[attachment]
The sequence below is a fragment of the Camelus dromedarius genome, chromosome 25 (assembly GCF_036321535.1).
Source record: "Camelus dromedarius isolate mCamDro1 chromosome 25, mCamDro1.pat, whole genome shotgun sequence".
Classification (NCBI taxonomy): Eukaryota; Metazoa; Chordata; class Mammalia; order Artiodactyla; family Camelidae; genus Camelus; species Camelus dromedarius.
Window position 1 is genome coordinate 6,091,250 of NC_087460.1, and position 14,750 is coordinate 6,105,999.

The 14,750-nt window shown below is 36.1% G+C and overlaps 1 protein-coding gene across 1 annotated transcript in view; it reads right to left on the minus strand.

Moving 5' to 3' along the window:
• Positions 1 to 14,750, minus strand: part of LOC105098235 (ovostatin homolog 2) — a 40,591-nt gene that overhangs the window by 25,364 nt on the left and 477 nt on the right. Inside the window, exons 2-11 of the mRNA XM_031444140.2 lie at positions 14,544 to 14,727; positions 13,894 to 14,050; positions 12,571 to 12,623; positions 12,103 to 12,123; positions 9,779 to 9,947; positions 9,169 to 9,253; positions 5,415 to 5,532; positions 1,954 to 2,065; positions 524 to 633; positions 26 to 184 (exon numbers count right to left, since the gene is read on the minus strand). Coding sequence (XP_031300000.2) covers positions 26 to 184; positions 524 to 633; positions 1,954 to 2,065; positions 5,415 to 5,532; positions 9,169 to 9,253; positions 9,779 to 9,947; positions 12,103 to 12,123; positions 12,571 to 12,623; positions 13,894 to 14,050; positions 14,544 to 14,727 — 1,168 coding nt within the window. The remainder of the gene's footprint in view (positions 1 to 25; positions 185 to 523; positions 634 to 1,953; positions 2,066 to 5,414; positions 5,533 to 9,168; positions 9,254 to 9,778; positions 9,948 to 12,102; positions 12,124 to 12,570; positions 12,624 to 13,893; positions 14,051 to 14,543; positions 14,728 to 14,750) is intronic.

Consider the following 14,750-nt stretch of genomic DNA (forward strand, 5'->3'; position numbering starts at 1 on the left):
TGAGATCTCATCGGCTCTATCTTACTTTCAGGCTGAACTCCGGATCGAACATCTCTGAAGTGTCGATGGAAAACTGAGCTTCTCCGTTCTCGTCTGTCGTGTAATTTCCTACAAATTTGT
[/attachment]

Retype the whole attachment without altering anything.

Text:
The sequence below is a fragment of the Camelus dromedarius genome, chromosome 25 (assembly GCF_036321535.1).
Source record: "Camelus dromedarius isolate mCamDro1 chromosome 25, mCamDro1.pat, whole genome shotgun sequence".
Classification (NCBI taxonomy): Eukaryota; Metazoa; Chordata; class Mammalia; order Artiodactyla; family Camelidae; genus Camelus; species Camelus dromedarius.
Window position 1 is genome coordinate 6,091,250 of NC_087460.1, and position 14,750 is coordinate 6,105,999.

The 14,750-nt window shown below is 36.1% G+C and overlaps 1 protein-coding gene across 1 annotated transcript in view; it reads right to left on the minus strand.

Moving 5' to 3' along the window:
• Positions 1 to 14,750, minus strand: part of LOC105098235 (ovostatin homolog 2) — a 40,591-nt gene that overhangs the window by 25,364 nt on the left and 477 nt on the right. Inside the window, exons 2-11 of the mRNA XM_031444140.2 lie at positions 14,544 to 14,727; positions 13,894 to 14,050; positions 12,571 to 12,623; positions 12,103 to 12,123; positions 9,779 to 9,947; positions 9,169 to 9,253; positions 5,415 to 5,532; positions 1,954 to 2,065; positions 524 to 633; positions 26 to 184 (exon numbers count right to left, since the gene is read on the minus strand). Coding sequence (XP_031300000.2) covers positions 26 to 184; positions 524 to 633; positions 1,954 to 2,065; positions 5,415 to 5,532; positions 9,169 to 9,253; positions 9,779 to 9,947; positions 12,103 to 12,123; positions 12,571 to 12,623; positions 13,894 to 14,050; positions 14,544 to 14,727 — 1,168 coding nt within the window. The remainder of the gene's footprint in view (positions 1 to 25; positions 185 to 523; positions 634 to 1,953; positions 2,066 to 5,414; positions 5,533 to 9,168; positions 9,254 to 9,778; positions 9,948 to 12,102; positions 12,124 to 12,570; positions 12,624 to 13,893; positions 14,051 to 14,543; positions 14,728 to 14,750) is intronic.

Consider the following 14,750-nt stretch of genomic DNA (forward strand, 5'->3'; position numbering starts at 1 on the left):
TGAGATCTCATCGGCTCTATCTTACTTTCAGGCTGAACTCCGGATCGAACATCTCTGAAGTGTCGATGGAAAACTGAGCTTCTCCGTTCTCGTCTGTCGTGTAATTTCCTACAAATTTGT